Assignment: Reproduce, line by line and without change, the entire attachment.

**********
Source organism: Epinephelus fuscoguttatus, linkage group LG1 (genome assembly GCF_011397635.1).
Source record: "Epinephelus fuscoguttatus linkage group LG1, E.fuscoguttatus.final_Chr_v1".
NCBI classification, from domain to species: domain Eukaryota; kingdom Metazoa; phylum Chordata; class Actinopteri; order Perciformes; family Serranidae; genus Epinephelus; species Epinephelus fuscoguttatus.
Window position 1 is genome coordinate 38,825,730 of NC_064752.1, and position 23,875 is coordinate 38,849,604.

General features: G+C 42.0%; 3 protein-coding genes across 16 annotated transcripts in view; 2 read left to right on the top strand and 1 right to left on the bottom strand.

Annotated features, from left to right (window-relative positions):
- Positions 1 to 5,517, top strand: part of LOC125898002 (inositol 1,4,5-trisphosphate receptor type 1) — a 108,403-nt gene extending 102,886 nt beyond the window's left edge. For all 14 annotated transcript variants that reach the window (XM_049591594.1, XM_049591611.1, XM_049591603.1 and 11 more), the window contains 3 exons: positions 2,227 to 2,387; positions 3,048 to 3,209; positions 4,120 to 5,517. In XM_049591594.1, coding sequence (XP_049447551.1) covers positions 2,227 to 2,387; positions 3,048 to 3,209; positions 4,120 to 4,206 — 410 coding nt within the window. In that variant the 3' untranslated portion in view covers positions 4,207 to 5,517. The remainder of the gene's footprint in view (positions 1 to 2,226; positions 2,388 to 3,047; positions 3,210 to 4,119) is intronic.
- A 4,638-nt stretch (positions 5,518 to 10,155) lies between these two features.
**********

Source organism: Epinephelus fuscoguttatus, linkage group LG1 (genome assembly GCF_011397635.1).
Source record: "Epinephelus fuscoguttatus linkage group LG1, E.fuscoguttatus.final_Chr_v1".
NCBI classification, from domain to species: domain Eukaryota; kingdom Metazoa; phylum Chordata; class Actinopteri; order Perciformes; family Serranidae; genus Epinephelus; species Epinephelus fuscoguttatus.
Window position 1 is genome coordinate 38,825,730 of NC_064752.1, and position 23,875 is coordinate 38,849,604.

General features: G+C 42.0%; 3 protein-coding genes across 16 annotated transcripts in view; 2 read left to right on the top strand and 1 right to left on the bottom strand.

Annotated features, from left to right (window-relative positions):
- Positions 1 to 5,517, top strand: part of LOC125898002 (inositol 1,4,5-trisphosphate receptor type 1) — a 108,403-nt gene extending 102,886 nt beyond the window's left edge. For all 14 annotated transcript variants that reach the window (XM_049591594.1, XM_049591611.1, XM_049591603.1 and 11 more), the window contains 3 exons: positions 2,227 to 2,387; positions 3,048 to 3,209; positions 4,120 to 5,517. In XM_049591594.1, coding sequence (XP_049447551.1) covers positions 2,227 to 2,387; positions 3,048 to 3,209; positions 4,120 to 4,206 — 410 coding nt within the window. In that variant the 3' untranslated portion in view covers positions 4,207 to 5,517. The remainder of the gene's footprint in view (positions 1 to 2,226; positions 2,388 to 3,047; positions 3,210 to 4,119) is intronic.
- A 4,638-nt stretch (positions 5,518 to 10,155) lies between these two features.